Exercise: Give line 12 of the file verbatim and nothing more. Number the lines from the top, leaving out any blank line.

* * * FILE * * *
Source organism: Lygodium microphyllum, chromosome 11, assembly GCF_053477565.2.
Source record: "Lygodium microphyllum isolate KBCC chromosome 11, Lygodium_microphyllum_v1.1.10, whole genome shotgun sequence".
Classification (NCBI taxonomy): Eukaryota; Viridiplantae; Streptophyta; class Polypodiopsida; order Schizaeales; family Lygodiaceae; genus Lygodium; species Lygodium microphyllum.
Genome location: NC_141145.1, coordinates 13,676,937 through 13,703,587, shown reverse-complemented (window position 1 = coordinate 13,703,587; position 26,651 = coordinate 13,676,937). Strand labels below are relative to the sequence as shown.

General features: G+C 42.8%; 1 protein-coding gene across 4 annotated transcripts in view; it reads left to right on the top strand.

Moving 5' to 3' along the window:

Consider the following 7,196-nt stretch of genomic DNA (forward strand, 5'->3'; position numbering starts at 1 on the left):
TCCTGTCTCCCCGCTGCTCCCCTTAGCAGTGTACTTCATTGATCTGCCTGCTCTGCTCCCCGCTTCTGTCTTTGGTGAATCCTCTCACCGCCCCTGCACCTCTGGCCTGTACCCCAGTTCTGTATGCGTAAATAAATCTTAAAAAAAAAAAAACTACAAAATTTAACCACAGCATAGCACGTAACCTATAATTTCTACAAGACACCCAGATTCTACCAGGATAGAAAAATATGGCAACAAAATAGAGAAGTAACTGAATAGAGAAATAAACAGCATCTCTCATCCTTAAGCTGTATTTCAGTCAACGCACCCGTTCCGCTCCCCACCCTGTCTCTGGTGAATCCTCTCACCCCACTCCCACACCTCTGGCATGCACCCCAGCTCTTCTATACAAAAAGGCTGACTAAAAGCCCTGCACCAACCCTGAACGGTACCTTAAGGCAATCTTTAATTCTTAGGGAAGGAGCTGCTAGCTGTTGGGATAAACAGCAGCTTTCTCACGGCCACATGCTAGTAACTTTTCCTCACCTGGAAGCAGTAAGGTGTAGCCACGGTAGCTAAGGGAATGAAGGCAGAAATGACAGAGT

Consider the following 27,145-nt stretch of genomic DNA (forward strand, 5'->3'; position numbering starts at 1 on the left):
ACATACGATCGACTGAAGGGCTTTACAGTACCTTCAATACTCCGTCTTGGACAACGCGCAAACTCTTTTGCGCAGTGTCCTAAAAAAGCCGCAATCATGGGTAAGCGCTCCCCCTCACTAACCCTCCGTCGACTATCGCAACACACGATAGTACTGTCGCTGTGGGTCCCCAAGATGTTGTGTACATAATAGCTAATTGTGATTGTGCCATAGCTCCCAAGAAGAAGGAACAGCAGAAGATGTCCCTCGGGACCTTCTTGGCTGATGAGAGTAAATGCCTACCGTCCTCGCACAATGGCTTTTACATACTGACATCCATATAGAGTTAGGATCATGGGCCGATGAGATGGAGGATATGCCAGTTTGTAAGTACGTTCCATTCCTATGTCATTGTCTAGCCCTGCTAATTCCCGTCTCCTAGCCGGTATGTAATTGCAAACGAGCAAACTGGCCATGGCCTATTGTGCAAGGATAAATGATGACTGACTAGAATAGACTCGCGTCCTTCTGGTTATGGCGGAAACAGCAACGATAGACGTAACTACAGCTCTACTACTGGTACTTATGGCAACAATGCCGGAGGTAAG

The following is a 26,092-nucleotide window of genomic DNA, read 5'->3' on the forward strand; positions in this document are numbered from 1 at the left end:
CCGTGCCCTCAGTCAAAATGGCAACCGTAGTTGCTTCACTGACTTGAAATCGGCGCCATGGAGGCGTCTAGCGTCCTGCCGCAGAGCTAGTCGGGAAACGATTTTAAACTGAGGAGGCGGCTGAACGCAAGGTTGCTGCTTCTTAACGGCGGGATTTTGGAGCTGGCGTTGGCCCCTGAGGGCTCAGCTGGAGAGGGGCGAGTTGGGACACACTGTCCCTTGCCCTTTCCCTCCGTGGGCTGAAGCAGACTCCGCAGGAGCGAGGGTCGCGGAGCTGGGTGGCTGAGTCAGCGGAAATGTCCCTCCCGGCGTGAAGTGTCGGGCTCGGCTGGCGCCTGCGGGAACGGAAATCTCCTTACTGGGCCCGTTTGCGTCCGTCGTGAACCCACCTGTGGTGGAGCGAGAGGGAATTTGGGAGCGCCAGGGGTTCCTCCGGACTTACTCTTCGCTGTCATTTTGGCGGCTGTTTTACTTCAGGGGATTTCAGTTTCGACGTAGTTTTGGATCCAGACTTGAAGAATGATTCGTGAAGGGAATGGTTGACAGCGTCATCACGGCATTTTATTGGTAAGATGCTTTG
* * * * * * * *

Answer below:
CCGTGCCCTCAGTCAAAATGGCAACCGTAGTTGCTTCACTGACTTGAAATCGGCGCCATGGAGGCGTCTAGCGTCCTGCCGCAGAGCTAGTCGGGAAACGATTTTAAACTGAGGAGGCGGCTGAACGCAAGGTTGCTGCTTCTTAACGGCGGGATTTTGGAGCTGGCGTTGGCCCCTGAGGGCTCAGCTGGAGAGGGGCGAGTTGGGACACACTGTCCCTTGCCCTTTCCCTCCGTGGGCTGAAGCAGACTCCGCAGGAGCGAGGGTCGCGGAGCTGGGTGGCTGAGTCAGCGGAAATGTCCCTCCCGGCGTGAAGTGTCGGGCTCGGCTGGCGCCTGCGGGAACGGAAATCTCCTTACTGGGCCCGTTTGCGTCCGTCGTGAACCCACCTGTGGTGGAGCGAGAGGGAATTTGGGAGCGCCAGGGGTTCCTCCGGACTTACTCTTCGCTGTCATTTTGGCGGCTGTTTTACTTCAGGGGATTTCAGTTTCGACGTAGTTTTGGATCCAGACTTGAAGAATGATTCGTGAAGGGAATGGTTGACAGCGTCATCACGGCATTTTATTGGTAAGATGCTTTG